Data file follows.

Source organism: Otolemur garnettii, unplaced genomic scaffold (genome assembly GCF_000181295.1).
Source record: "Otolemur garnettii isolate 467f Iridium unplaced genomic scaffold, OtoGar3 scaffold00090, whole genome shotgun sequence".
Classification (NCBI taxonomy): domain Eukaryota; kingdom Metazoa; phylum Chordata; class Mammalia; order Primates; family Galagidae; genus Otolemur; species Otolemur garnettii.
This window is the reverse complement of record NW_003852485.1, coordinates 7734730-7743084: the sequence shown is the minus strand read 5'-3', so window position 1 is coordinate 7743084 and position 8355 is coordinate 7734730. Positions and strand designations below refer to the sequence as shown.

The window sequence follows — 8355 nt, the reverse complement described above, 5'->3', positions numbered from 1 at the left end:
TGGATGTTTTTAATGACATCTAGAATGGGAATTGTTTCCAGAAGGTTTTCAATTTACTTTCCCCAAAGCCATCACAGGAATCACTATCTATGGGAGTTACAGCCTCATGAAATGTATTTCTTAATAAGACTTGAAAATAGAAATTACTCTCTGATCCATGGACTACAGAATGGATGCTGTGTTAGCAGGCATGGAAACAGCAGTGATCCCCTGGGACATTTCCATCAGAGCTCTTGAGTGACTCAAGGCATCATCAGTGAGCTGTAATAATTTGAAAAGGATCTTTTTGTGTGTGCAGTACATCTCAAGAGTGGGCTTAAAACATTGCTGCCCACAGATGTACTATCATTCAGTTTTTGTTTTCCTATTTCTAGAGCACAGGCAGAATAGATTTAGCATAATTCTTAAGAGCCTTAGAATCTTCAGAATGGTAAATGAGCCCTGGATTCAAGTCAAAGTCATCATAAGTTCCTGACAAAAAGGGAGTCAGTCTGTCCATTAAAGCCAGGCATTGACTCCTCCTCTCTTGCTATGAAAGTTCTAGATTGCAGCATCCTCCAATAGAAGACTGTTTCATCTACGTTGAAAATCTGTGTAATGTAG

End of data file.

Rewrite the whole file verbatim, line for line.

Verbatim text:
Source organism: Otolemur garnettii, unplaced genomic scaffold (genome assembly GCF_000181295.1).
Source record: "Otolemur garnettii isolate 467f Iridium unplaced genomic scaffold, OtoGar3 scaffold00090, whole genome shotgun sequence".
Classification (NCBI taxonomy): domain Eukaryota; kingdom Metazoa; phylum Chordata; class Mammalia; order Primates; family Galagidae; genus Otolemur; species Otolemur garnettii.
This window is the reverse complement of record NW_003852485.1, coordinates 7734730-7743084: the sequence shown is the minus strand read 5'-3', so window position 1 is coordinate 7743084 and position 8355 is coordinate 7734730. Positions and strand designations below refer to the sequence as shown.

The window sequence follows — 8355 nt, the reverse complement described above, 5'->3', positions numbered from 1 at the left end:
TGGATGTTTTTAATGACATCTAGAATGGGAATTGTTTCCAGAAGGTTTTCAATTTACTTTCCCCAAAGCCATCACAGGAATCACTATCTATGGGAGTTACAGCCTCATGAAATGTATTTCTTAATAAGACTTGAAAATAGAAATTACTCTCTGATCCATGGACTACAGAATGGATGCTGTGTTAGCAGGCATGGAAACAGCAGTGATCCCCTGGGACATTTCCATCAGAGCTCTTGAGTGACTCAAGGCATCATCAGTGAGCTGTAATAATTTGAAAAGGATCTTTTTGTGTGTGCAGTACATCTCAAGAGTGGGCTTAAAACATTGCTGCCCACAGATGTACTATCATTCAGTTTTTGTTTTCCTATTTCTAGAGCACAGGCAGAATAGATTTAGCATAATTCTTAAGAGCCTTAGAATCTTCAGAATGGTAAATGAGCCCTGGATTCAAGTCAAAGTCATCATAAGTTCCTGACAAAAAGGGAGTCAGTCTGTCCATTAAAGCCAGGCATTGACTCCTCCTCTCTTGCTATGAAAGTTCTAGATTGCAGCATCCTCCAATAGAAGACTGTTTCATCTACGTTGAAAATCTGTGTAATGTAG